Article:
Posted 18 August 2005 - 01:52 AM
Posted 18 August 2005 - 07:26 AM
This is a slightly confused situation for me because you are not making it clear what's a technical correction and what's an artistic grading operation. There will be things you have to get right for the transfer to be technically acceptable, and there will clearly be other things you want to do artistically to get the image quality you want.
The output facility are asking for a flat transfer. This makes sense if you are going to go and supervise grading at that facility before the material is shot out to film. It makes less sense if you are not, because you don't then have any control over what they're going to do with it.
Alternatively, if you are intending to grade on your desktop system, that's entirely workable if you can deal with the render times, but then you will not be providing a flat transfer to the output house; you'll be providing a fully-graded edit, which should only go through a few lookup tables to satisfy the technical requirements of the output device.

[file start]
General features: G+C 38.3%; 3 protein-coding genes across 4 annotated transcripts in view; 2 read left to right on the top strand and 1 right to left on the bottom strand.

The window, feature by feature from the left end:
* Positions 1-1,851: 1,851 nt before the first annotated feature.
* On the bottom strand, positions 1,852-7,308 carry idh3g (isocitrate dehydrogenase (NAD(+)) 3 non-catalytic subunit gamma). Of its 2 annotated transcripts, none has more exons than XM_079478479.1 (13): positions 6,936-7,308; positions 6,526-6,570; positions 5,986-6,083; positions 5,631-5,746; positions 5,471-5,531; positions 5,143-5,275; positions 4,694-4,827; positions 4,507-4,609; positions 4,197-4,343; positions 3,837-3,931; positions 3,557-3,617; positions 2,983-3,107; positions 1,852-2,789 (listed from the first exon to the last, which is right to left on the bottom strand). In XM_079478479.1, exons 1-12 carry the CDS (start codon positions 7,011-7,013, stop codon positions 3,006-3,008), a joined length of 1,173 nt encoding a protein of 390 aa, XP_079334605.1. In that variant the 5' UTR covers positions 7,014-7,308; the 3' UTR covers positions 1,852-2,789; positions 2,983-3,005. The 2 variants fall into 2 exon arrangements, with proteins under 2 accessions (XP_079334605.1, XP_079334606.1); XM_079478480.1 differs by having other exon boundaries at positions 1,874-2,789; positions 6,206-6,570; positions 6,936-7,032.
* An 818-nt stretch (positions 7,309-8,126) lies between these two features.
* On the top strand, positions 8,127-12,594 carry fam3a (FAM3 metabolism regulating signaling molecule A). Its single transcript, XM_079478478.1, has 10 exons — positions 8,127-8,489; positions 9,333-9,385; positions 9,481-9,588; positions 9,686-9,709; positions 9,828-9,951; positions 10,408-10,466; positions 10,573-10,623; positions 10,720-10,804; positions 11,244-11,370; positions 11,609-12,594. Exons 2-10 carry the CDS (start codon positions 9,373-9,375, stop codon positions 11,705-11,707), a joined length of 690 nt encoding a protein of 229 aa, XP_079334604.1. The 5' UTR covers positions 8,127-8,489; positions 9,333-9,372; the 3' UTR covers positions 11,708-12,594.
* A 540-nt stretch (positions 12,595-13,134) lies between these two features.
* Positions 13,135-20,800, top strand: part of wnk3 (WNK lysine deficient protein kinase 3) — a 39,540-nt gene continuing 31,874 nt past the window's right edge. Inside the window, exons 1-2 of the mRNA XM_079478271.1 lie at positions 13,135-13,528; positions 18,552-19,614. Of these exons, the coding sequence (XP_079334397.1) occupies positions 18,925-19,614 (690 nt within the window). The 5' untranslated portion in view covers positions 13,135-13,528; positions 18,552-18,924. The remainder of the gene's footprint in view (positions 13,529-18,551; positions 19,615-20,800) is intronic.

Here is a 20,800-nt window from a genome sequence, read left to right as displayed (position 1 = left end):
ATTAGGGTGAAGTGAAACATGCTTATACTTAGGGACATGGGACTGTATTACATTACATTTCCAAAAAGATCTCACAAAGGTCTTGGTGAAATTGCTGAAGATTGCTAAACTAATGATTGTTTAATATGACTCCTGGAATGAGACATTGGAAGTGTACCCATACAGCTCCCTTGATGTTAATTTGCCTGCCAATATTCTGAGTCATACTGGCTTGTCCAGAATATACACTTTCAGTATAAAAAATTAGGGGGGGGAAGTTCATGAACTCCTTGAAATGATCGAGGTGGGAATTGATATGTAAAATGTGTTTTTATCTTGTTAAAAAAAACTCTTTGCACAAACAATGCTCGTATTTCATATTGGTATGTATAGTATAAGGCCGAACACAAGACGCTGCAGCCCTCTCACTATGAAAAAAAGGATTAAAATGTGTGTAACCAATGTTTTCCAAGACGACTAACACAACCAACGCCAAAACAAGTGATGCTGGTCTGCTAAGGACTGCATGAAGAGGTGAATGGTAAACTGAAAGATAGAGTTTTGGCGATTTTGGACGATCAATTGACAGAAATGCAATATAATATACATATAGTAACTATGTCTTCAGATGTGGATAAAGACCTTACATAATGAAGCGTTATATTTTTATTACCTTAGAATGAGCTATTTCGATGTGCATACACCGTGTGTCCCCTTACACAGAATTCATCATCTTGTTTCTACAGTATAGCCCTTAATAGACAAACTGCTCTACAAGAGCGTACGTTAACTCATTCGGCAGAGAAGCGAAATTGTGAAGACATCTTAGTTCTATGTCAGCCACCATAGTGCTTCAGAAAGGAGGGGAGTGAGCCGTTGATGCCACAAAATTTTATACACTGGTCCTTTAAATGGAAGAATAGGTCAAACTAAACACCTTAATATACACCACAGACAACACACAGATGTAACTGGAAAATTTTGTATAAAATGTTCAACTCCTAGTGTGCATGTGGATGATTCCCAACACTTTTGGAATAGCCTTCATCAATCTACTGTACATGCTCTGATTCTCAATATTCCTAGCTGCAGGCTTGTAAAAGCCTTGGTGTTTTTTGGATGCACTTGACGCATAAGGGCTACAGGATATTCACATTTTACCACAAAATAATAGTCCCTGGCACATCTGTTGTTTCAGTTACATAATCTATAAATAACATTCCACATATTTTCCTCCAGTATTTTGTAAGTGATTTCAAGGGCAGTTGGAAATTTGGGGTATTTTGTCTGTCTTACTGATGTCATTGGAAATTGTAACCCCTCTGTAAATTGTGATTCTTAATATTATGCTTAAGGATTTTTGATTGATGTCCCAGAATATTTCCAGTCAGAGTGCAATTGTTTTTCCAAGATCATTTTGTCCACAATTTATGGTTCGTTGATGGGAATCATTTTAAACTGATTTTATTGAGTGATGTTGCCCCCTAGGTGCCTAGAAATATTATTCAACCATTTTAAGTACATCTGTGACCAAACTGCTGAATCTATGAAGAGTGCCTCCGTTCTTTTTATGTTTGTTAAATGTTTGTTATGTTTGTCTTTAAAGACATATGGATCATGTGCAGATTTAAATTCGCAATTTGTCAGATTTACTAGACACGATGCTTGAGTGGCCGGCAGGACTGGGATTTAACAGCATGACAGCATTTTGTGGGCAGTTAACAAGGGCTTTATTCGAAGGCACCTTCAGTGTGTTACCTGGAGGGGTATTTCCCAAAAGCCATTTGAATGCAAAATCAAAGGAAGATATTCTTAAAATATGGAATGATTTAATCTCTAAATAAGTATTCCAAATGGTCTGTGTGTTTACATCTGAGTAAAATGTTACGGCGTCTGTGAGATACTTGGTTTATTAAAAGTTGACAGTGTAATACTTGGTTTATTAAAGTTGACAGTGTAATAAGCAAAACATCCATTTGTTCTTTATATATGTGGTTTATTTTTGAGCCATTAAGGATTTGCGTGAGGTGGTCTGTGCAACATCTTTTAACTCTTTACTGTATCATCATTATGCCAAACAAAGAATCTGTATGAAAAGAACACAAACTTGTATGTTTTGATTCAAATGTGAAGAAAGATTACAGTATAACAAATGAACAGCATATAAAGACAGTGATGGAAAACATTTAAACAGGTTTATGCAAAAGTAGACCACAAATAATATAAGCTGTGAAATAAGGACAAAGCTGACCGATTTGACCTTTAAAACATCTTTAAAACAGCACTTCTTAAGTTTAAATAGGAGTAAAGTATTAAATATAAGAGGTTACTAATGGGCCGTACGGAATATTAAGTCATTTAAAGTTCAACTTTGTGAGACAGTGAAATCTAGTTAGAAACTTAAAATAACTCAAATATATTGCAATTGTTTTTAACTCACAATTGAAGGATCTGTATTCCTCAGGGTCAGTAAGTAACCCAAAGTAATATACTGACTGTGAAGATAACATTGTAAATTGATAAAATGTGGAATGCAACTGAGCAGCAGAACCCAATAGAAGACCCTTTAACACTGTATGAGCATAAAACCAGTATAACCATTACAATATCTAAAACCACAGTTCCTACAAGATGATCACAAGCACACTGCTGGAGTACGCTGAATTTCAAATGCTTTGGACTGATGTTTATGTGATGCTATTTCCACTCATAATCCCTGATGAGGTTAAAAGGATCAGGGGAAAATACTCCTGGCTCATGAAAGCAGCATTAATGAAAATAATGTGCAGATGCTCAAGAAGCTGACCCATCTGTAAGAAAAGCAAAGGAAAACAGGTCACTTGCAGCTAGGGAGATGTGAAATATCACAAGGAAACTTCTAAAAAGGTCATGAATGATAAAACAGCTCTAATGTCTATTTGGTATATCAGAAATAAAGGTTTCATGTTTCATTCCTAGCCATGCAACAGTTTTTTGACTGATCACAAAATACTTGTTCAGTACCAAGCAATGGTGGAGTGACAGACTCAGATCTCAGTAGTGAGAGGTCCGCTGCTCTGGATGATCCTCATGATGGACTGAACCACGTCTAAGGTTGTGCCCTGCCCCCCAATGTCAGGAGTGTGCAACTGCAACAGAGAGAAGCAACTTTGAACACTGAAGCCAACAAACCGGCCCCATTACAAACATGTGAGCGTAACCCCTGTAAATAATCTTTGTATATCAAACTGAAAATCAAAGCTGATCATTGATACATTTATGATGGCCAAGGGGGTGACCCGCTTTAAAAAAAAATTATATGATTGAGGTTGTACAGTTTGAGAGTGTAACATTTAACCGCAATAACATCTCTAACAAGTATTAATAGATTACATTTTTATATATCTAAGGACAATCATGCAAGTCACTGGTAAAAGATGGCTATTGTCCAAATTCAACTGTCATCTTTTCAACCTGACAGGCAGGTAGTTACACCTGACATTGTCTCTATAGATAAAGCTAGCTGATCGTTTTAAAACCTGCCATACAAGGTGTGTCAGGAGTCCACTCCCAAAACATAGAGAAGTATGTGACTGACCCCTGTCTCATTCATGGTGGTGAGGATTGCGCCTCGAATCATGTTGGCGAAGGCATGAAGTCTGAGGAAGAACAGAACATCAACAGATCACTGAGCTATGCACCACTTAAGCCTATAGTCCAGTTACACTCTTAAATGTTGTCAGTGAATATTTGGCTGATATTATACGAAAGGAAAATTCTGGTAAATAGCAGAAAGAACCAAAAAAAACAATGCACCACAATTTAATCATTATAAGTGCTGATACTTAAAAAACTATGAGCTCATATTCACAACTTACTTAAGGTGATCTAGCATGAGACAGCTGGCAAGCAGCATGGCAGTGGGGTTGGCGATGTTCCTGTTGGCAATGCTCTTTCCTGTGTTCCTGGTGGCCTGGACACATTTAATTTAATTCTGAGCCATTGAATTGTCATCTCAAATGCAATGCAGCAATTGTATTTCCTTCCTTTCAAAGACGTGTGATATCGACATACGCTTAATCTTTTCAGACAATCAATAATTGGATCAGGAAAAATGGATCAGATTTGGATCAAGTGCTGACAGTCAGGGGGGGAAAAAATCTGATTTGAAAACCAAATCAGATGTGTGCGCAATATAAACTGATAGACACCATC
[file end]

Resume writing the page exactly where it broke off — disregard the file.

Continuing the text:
So what's the situation here?
Posted 26 August 2005 - 04:30 PM
...I am thinking a best-lite will also be easier for me to color correct the HD master
Do you think it would be easier because you wouldn't be starting from scratch? Or for some other reason?
In our case, we can create a "best light" LUT in our DI grading system when working with the "flat" files and grade through it, so that we're not starting with the washed-out flat transfer image on each scene, but a contrast and gamma adjusted image. However, because this is a LUT loaded in our display system, it is non-destructive and is not throwing away any information that would keep us from going anywhere you might want to with the look. Once the work is complete, the display LUT is baked into the render.
That is only one way of working, but may accomplish what you're looking for in terms of getting the picture in the ball park before you get to the DI suite, therefore saving time/money. The same LUT can be applied to your dubbs so that you're editing with the look you'll see when you first step into the DI suite.